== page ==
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We are looking at one of PSGA newly available products; AddressBase Core.

This is a brand-new dataset from Ordnance Survey and is based on customer feedback to have a versatile & lightweight addressing dataset. The dataset is derived from the OS AddressBase product suite of addressing information from local authorities across Great Britain.

The dataset holds around 33 million live addresses with additional information on the address usage supplied. What sets it apart from the other products in the suite is that it is released weekly with adaptations to suit customers who desire a plug and play dataset including integrated header columns and required post-processing already completed on behalf of the user.

To give context to these benefits, let us take an example of a statistician in need of a quick analysis of a newly developing neighbourhood within their local area. They have several questions and roadblocks to consider including:

  • I want to identify all residential households that exist in a defined polygon area of interest.
  • As the neighbourhood is still being developed, I will need to routinely assess the growing number of households.
  • Which households within the neighbourhood can be accessed by the main road, entering the newly developed area? 
  • As part of the analysis, I need to compute relevant census data that is associated with these addresses.
  • I am on a short timescale with limited computer resources to carry out this analysis.

AddressBase Core has an answer for each of these questions and limitations.

neighbourhoods

Below are answers on methods that can be implemented, using the product:

I want to identify all residential households that exist in a defined polygon area of interest.

The product has two features that can be used to answer this question. The first of these is the provision of co-ordinates so that each household can be spatially geocoded and thus, spatially analysed with the polygon area of interest to filter out any addresses that do not reside within the area. The second feature is the property classification fields included which allow the statistician to further filter the layer highlighting only points referring to residential households.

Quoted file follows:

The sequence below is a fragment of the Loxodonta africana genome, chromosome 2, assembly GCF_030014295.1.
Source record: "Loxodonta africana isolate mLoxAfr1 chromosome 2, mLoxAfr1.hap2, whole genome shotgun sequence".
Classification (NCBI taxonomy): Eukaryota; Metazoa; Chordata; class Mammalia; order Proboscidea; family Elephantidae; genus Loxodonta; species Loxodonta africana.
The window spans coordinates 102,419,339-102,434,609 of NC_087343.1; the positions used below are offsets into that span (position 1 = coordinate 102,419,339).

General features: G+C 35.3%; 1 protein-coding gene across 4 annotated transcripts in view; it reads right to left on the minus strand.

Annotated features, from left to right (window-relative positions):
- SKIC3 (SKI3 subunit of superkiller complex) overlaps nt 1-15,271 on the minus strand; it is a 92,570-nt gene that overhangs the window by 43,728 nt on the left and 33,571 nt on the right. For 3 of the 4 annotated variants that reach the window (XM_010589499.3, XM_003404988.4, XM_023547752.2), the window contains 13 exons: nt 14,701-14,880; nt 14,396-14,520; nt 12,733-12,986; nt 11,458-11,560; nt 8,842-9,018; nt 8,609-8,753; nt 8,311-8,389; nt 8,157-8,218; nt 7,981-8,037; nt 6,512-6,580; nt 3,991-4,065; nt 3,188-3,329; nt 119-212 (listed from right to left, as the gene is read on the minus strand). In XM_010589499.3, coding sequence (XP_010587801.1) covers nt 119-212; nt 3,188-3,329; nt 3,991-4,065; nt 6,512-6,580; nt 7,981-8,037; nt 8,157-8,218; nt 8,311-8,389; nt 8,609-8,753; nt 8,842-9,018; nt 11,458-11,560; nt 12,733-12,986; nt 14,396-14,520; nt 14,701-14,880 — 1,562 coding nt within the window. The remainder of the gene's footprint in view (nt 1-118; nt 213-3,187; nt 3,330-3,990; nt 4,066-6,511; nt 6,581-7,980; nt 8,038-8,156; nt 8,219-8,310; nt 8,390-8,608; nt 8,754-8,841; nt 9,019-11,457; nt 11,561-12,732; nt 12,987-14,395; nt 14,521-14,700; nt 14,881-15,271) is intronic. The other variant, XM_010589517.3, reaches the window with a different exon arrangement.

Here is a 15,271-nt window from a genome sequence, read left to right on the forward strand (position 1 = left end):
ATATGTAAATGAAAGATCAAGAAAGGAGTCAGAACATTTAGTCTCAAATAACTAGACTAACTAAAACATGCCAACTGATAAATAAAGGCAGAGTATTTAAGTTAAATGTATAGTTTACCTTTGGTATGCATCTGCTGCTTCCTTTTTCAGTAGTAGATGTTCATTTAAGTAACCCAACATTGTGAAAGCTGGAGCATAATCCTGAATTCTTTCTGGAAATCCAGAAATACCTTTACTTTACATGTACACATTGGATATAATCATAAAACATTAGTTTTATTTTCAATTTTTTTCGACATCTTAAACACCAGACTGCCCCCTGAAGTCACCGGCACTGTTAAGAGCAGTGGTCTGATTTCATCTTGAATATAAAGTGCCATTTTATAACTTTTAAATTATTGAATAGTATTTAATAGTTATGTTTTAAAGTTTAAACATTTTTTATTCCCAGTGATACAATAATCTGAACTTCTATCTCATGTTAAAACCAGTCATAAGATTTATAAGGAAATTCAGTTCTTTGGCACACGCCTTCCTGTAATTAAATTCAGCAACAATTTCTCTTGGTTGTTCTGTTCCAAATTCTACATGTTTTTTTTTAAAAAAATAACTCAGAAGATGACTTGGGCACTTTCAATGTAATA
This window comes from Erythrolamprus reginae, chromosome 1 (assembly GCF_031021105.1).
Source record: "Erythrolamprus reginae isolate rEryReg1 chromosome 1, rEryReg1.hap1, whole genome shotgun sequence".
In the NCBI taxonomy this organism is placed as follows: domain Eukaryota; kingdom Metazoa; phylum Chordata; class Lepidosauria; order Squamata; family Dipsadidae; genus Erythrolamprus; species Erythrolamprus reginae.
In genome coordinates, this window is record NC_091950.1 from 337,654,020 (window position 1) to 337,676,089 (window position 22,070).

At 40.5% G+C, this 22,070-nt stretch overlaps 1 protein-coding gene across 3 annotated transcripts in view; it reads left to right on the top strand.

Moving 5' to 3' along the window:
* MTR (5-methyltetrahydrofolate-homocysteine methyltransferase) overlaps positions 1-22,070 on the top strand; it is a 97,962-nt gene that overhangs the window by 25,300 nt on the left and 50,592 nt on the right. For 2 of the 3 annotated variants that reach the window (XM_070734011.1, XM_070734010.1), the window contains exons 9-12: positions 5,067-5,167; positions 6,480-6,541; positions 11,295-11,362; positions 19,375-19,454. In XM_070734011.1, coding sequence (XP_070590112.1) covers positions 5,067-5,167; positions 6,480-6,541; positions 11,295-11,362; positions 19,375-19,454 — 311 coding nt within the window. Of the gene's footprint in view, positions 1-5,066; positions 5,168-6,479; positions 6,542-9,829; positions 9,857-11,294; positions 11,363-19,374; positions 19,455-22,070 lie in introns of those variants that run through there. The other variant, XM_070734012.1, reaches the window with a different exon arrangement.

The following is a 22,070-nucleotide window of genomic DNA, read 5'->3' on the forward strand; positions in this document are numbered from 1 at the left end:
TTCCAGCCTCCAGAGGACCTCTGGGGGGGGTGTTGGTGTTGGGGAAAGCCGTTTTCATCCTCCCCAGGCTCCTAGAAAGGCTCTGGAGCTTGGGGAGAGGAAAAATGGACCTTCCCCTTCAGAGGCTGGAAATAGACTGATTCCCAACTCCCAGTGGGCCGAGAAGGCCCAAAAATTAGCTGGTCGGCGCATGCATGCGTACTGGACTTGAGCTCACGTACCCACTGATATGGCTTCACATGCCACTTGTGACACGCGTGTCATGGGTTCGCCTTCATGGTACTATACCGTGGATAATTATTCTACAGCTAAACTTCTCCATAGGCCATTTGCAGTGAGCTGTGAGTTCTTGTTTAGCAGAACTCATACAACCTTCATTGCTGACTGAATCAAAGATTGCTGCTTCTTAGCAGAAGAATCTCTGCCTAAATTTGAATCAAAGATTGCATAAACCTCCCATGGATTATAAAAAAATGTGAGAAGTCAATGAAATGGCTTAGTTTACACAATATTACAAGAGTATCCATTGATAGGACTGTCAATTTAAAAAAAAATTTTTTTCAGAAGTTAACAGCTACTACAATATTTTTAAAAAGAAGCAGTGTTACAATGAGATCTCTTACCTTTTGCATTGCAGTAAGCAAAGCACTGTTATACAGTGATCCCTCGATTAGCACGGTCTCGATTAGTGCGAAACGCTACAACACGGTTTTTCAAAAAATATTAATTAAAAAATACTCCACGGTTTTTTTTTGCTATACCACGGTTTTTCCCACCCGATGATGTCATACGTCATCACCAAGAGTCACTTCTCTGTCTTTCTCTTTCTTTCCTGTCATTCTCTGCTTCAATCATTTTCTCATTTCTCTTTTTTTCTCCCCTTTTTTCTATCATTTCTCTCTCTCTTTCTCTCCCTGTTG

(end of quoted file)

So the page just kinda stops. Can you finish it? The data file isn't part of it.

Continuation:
As the neighbourhood is still being developed, I will need to routinely assess the growing number of households.

As the product is updated on a weekly schedule, this will enable the statistician to routinely refresh the analysis they are conducting for this fast-evolving environment. Thus, meaning that they will have access to the most current view of the neighbourhood as it changes and can be confident in the currency of his analysis – a benefit over other datasets in the suite, that have longer update cycles.

Which households within the neighbourhood can be accessed by the main road, entering the newly developed area?

The dataset has been built with our OS Highways and OS MasterMap Topography layer datasets in mind. This means the statistician can make use of the key identifiers that are linked with the households. Once the statistician has the Unique Street Reference Number (USRN) for the main road in question, they can query the layer to find all households that are linked to the USRN to answer this question.

As part of the analysis, I need to compute relevant census data that is associated with these addresses.

As the dataset includes Government Statistical Service (GSS) code, the statistician has the capability of combining downloaded census data (that is attached to a GSS code) to the households within the neighbourhood for analysis.

I am on a short timescale with limited computer resources to carry out this analysis.

No problem. As the layer has already been processed and comes as either a CSV or GeoPackage format, the statistician is in the position to load the data in his system of choice without delay and with confidence that the data is ready to use right out of the box.

Neighbourhoods

Learn more about Addressbase Core.